Since nuclear weapons ceased to be the monopoly of any one nation, the danger of its spreading among other peoples has posed a serious threat to the peace of the world. The principle of its manufacture being known, any government prepared to foot the bill—(which of course would run to astronomical figures)—is now in a position to have its own arsenal of atomic weapons. Fear of a nuclear war—with China on the war-path—is almost a nightmare that hunts humanity ; imagination staggers to contemplate what the spread of such weapons would spell for the future of mankind.
The dangers even now are sufficiently grave. The outfall from centers, where such weapons are made and experiments are carried out, is already a source of grave risk to the immediate neighborhood. The explosion of as atomic bomb for test purposes contaminates the surrounding atmosphere ; the nature and extent of such contamination are unknown. If a real war breaks out, it may be, for all we know, the end of mankind ; the Frankenstein monster would have done its worst. With big nations—like the U.S.A., the U.S.S.R., the People's Republic of China viewing each other with veiled or open hostility, anything may happen at any time. No one can view this prospect with equanimity. It is from this growing realization of potential danger that the nuclear powers, with the exception of China decided to formulate plans for meeting the situation.
The movement arose out of the Geneva disarmament conference. The great powers were not prepared for any comprehensive plan of disarmament. They could only think of in terms of checks on the proliferation of nuclear armaments. With this object, they drew up a treaty providing that the nuclear powers must refrain from expanding their nuclear arm, and the signatories to this treaty pledged themselves not to manufacture atomic weapons. These are the main provisions ; the question—how far they will contribute to the achievement of the desired end ?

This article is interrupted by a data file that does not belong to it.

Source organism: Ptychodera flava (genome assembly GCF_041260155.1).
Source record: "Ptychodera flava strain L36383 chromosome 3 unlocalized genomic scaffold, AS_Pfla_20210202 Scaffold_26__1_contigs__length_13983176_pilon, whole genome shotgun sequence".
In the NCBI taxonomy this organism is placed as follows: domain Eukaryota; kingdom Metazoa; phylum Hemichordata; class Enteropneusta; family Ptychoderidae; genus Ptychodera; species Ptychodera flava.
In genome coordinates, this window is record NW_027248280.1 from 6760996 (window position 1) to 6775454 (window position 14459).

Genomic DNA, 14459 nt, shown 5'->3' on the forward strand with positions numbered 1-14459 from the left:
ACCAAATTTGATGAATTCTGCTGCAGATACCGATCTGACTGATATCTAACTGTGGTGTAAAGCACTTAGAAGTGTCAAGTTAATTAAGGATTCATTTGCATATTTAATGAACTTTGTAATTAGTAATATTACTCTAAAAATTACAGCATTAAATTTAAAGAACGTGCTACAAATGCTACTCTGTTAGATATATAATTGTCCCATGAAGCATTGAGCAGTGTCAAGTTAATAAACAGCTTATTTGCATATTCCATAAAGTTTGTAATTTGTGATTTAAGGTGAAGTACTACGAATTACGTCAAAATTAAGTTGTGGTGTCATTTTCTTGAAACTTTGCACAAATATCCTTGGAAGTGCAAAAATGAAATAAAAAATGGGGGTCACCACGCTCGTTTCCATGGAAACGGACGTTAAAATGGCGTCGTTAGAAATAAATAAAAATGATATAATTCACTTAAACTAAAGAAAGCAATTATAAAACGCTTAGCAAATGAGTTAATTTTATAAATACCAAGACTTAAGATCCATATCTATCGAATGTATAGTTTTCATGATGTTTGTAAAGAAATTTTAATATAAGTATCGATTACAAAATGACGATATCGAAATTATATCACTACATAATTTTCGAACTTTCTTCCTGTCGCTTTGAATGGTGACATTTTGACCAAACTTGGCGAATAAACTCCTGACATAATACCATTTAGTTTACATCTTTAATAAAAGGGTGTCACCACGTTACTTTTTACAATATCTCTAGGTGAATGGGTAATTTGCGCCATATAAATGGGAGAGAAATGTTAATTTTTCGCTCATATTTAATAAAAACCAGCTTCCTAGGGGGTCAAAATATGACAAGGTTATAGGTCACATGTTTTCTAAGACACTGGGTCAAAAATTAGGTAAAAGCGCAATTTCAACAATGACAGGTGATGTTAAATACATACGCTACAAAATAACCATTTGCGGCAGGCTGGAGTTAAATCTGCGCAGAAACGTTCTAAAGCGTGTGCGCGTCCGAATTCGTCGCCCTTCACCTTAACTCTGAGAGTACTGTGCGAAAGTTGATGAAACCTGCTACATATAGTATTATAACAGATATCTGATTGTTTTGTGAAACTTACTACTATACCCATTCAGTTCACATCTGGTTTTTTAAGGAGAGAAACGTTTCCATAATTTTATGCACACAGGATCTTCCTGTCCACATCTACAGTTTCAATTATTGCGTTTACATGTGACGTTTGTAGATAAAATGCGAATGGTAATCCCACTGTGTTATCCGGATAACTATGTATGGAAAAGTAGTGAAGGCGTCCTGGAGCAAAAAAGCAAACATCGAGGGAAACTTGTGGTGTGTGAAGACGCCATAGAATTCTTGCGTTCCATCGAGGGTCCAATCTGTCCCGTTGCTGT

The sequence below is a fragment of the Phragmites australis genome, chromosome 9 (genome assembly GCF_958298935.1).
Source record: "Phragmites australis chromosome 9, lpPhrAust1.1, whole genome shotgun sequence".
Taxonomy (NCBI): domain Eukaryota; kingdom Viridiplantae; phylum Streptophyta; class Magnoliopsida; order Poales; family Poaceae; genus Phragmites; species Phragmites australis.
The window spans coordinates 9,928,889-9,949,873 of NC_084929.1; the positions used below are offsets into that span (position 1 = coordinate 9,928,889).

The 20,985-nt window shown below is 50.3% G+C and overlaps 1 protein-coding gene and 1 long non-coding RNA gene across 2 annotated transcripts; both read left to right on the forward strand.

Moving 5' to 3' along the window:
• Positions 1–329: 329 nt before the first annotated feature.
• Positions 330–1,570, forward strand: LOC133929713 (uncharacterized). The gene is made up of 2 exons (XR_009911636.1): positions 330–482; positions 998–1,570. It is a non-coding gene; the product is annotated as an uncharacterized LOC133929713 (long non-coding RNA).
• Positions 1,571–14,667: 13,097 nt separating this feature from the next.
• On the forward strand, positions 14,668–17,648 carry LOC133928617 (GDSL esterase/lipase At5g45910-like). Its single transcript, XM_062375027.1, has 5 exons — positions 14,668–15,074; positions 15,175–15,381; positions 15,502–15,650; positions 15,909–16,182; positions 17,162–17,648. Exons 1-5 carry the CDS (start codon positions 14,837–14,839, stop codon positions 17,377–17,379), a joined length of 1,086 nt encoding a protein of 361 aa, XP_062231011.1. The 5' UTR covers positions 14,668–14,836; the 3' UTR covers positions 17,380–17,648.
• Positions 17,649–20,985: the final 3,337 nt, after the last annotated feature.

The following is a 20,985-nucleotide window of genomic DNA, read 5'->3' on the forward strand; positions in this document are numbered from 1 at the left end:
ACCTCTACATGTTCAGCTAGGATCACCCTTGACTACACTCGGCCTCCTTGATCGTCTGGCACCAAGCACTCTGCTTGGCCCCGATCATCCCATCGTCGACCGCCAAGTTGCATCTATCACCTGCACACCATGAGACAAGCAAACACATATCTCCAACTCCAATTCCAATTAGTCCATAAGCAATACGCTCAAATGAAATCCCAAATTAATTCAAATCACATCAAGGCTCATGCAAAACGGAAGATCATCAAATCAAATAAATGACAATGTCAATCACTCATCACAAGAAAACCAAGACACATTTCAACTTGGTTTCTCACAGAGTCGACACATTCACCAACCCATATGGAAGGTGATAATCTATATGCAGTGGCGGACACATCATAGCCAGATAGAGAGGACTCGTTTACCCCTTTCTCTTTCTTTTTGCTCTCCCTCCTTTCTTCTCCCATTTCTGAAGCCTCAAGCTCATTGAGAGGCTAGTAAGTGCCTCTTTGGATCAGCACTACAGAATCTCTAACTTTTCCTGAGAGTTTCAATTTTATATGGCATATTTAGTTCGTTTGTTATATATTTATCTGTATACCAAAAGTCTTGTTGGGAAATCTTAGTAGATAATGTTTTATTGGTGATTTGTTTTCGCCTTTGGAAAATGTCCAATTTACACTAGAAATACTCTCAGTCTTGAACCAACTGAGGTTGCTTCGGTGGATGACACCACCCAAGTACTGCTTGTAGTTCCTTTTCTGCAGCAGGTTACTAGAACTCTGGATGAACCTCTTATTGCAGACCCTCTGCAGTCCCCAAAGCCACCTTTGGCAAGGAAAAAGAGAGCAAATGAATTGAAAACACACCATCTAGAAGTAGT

The treaty has been signed by U.S.A., U.S.S.R. and Great Britain. France has refused to sign it, though she has declared her intention of observing its provisions in spirit. India also has declined to sign it. Her objection is that it makes a distinction between nuclear and non-nuclear nations that is wrong in principle, and dangerous in implications. It will not prevent a nuclear war. The promise to protect non-nuclear powers in case of a nuclear attack puts the former on a permanent basis of inferiority. This is morally wrong and politically unsound. The only way to meet the situation is the complete destruction of nuclear warhead. That India's lead is being followed by other developing nations in Asia and Africa considerably reduces the force of the treaty.
It is difficult to envisage complete banning of nuclear weapons. In the first place, if China remains outside the comity of nations, and refuses to join any common programme, the incentive to banning the weapon will be gone. Whatever is done, must be done with China's approval. Secondly, the drafting of a treaty must not be a sort of private arrangement among a few privileged nations, but must have a firm basis of unforced unanimity. A solution to be binding should emanate from a source in which each nation has confidence. It cannot be imposed from a position of superiority. And yet for the sake of humanity, to prevent the use of this terrible weapon of destruction, something has to be done, and it is in the interest of all, that something is made effective by as wide a consensus as possible.